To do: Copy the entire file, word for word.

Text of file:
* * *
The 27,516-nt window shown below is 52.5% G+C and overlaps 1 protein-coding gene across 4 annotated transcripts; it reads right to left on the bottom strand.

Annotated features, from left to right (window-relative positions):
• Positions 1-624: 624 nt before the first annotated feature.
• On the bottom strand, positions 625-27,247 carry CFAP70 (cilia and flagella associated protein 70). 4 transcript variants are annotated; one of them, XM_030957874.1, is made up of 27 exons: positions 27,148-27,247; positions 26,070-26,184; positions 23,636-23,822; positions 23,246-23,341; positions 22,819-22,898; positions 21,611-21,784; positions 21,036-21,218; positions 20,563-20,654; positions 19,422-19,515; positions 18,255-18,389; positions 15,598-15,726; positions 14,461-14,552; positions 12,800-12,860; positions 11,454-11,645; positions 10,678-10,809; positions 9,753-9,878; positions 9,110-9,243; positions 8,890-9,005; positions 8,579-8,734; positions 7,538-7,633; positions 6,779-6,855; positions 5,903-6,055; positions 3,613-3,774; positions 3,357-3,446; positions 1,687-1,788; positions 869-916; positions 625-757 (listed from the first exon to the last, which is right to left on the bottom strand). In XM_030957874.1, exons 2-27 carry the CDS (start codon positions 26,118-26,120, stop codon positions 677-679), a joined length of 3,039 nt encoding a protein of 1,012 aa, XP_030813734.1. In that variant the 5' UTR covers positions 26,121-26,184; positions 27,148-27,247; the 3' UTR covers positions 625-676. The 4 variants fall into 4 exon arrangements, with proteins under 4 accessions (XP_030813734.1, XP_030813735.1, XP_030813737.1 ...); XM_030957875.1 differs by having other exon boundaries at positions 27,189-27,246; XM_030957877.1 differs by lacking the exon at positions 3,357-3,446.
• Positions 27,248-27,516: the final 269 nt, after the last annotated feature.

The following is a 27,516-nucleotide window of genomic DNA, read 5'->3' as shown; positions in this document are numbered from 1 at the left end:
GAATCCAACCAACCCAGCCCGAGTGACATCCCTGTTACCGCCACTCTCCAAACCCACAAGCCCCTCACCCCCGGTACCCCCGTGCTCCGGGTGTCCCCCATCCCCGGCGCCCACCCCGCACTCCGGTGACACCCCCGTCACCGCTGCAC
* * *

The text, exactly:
The 27,516-nt window shown below is 52.5% G+C and overlaps 1 protein-coding gene across 4 annotated transcripts; it reads right to left on the bottom strand.

Annotated features, from left to right (window-relative positions):
• Positions 1-624: 624 nt before the first annotated feature.
• On the bottom strand, positions 625-27,247 carry CFAP70 (cilia and flagella associated protein 70). 4 transcript variants are annotated; one of them, XM_030957874.1, is made up of 27 exons: positions 27,148-27,247; positions 26,070-26,184; positions 23,636-23,822; positions 23,246-23,341; positions 22,819-22,898; positions 21,611-21,784; positions 21,036-21,218; positions 20,563-20,654; positions 19,422-19,515; positions 18,255-18,389; positions 15,598-15,726; positions 14,461-14,552; positions 12,800-12,860; positions 11,454-11,645; positions 10,678-10,809; positions 9,753-9,878; positions 9,110-9,243; positions 8,890-9,005; positions 8,579-8,734; positions 7,538-7,633; positions 6,779-6,855; positions 5,903-6,055; positions 3,613-3,774; positions 3,357-3,446; positions 1,687-1,788; positions 869-916; positions 625-757 (listed from the first exon to the last, which is right to left on the bottom strand). In XM_030957874.1, exons 2-27 carry the CDS (start codon positions 26,118-26,120, stop codon positions 677-679), a joined length of 3,039 nt encoding a protein of 1,012 aa, XP_030813734.1. In that variant the 5' UTR covers positions 26,121-26,184; positions 27,148-27,247; the 3' UTR covers positions 625-676. The 4 variants fall into 4 exon arrangements, with proteins under 4 accessions (XP_030813734.1, XP_030813735.1, XP_030813737.1 ...); XM_030957875.1 differs by having other exon boundaries at positions 27,189-27,246; XM_030957877.1 differs by lacking the exon at positions 3,357-3,446.
• Positions 27,248-27,516: the final 269 nt, after the last annotated feature.

The following is a 27,516-nucleotide window of genomic DNA, read 5'->3' as shown; positions in this document are numbered from 1 at the left end:
GAATCCAACCAACCCAGCCCGAGTGACATCCCTGTTACCGCCACTCTCCAAACCCACAAGCCCCTCACCCCCGGTACCCCCGTGCTCCGGGTGTCCCCCATCCCCGGCGCCCACCCCGCACTCCGGTGACACCCCCGTCACCGCTGCAC